New Jersey Jewish News is always here for you.
We need your support now.
Your contribution will help us bring you vital news
and frequent updates about the impact of COVID-19.
Wisdom of the ages, from young and old alike
search

Wisdom of the ages, from young and old alike

ltWisdomOfTheAges.jpg

MetroWest CARES, the Committee Addressing Resources for Eldercare Services, is coordinated by United Jewish Communities of MetroWest NJ with support from the Healthcare Foundation of New Jersey. CARES brings together professionals and lay leaders from MetroWest agencies that provide services to older adults. Each month, a MetroWest CARES agency presents an educational column on an eldercare issue. This month’s column is presented by the Joint Chaplaincy Committee whose mission is: “To provide quality, comprehensive, and professional spiritual/pastoral care and chaplaincy to the frail and elderly within our community.”

As we open the books of our lives in these days of reflection we can appreciate the many facets of daily living. The whole season is one in which we reassess and evaluate relationships. We visit, we connect, and we reconnect. Traditionally, this is a season of reflection, renewal, and reconnections. Young and old, past and future, then and now, all come together. The season is an opportunity to share stories, ideas, history, and wisdom.

This phenomenon is not unique to 5771. Intergenerational sharing is a cornerstone of Jewish living. It precedes the 18th, 19th, and 20th centuries and much before then as well.

Pirkei Avot, a book of the Oral Law, provides appropriate guidelines and instructions for shaping a community of people who would meet the world head on and work, live, learn, and age in a multi-faith and multi-socio-economic environment. Its job was to give instruction and guidance as to how to create an appropriate environment in which to live. In other words, what are the ingredients, values, and behaviors that help shape a neighborhood and community?

Halomed min hak’tanim…” When one learns from the young, what is he like? Like someone who eats unripe grapes or drinks new unmellowed wine from his vat….

Halomed min haz’keinim…” When one learns from the old, what is he like? Like someone who eats ripened grapes or drinks old, mellowed wine. What image do we see here? Do we see the folly of youth juxtaposed against the wisdom of the aged? Are all youthful ideas unmellowed as wine? Is all the knowledge of the elderly like ripened grapes?

Perhaps Pirkei Avot understood that true knowledge, rich neighborhoods, and strong communities blend the knowledge and excitement of youth with the wisdom and experience of the aged.

Yes, the image is appropriate. Only time can bring grapes to fullness, to golden ripeness and maturity, complete and full with all their potential goodness. Wisdom is not just amassing information. True wisdom must include intangibles: insight into human nature; a balanced awareness of the possible consequences of decisions and actions, along with the tensions and contradictions of life.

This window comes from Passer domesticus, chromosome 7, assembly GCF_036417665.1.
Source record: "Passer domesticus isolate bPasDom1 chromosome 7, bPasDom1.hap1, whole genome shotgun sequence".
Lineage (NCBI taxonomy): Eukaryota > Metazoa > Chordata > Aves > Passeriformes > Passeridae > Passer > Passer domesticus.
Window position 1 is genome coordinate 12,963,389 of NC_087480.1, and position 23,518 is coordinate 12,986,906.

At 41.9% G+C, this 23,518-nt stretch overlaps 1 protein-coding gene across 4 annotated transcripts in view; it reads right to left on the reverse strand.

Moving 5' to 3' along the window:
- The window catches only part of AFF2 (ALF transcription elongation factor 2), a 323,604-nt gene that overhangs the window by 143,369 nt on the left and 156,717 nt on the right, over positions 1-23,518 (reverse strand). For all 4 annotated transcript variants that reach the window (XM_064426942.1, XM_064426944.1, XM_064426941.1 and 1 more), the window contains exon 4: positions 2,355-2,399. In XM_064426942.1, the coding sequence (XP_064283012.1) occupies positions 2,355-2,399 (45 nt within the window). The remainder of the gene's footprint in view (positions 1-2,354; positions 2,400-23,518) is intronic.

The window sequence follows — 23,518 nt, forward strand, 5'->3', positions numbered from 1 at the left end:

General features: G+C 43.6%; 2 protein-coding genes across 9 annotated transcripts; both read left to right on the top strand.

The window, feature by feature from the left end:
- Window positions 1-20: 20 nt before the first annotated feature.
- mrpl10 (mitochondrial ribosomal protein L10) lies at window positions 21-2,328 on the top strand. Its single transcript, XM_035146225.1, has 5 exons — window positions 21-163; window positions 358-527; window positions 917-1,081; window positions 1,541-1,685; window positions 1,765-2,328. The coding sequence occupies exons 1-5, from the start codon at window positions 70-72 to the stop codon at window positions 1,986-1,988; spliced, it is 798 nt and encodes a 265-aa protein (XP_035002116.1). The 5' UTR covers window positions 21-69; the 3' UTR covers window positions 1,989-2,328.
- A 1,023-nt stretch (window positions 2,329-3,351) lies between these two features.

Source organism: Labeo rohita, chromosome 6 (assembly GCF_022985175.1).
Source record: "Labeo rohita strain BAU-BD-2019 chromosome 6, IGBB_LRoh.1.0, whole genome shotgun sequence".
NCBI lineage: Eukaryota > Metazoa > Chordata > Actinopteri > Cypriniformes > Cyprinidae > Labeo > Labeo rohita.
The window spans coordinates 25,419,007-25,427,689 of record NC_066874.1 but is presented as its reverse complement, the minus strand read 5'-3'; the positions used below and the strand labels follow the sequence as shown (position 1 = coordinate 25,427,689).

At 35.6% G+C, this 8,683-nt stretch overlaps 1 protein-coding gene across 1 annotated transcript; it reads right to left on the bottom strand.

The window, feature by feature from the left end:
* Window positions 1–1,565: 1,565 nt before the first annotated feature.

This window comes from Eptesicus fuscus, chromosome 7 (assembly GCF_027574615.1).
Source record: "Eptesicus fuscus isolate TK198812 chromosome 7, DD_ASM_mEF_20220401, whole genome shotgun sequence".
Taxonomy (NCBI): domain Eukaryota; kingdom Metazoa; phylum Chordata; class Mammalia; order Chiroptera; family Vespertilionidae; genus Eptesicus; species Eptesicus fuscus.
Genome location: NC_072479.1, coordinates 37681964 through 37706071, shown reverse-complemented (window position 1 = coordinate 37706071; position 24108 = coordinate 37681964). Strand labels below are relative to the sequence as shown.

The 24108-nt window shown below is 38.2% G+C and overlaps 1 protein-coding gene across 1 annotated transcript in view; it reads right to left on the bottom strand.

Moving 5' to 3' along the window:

From here the text continues: “Al tistakeil bakankan…” Do not merely look at the outside, the shape of the vessel but rather “mah sheyesh bo” what is inside the vessel.

The message is clear. That is the mantra of professional chaplaincy: to meet a person, “Ba asher hu sham…” where she/he is standing at the moment. Not to impose our ideas, beliefs, or selves upon another, but rather, to meet one wherever he or she may be on their own personal spiritual journey.

Out of the text we see a picture of the generations locking hands and walking together, of young and old joined. Through the continuum of care within and between our agencies we bring this teaching to life: Do not look at the vessel but rather what is in it: new grapes, ripened grapes, unmellowed grapes, yielding sweet, semi-sweet, or dry wine. Wherever one is we will meet him/her there. Each person has her own distinct taste, flavor, and can make his own special contribution to klal Yisrael — the totality of Jewish community. We are enriched by a variety of tastes, a range of flavors, and breadth of experiences. May the new year bring sweetness, health, and fulfillment.

K’tiva hatima tova. May each of us be written and inscribed in the Book of Meaningful Life.

For more information on Joint Chaplaincy Committee and its services, contact Cecille Allman Asekoff, director of the Joint Chaplaincy Committee, at 973-929-3168 or casekoff@ujcnj.org.

Families and caregivers needing answers to broader eldercare questions and help with community resources can contact Elderlink — a portal to all MetroWest services for older adults and their families. Elderlink can be reached at 973-765-9050 or elderlink@jfsmetrowest.org.

read more:
comments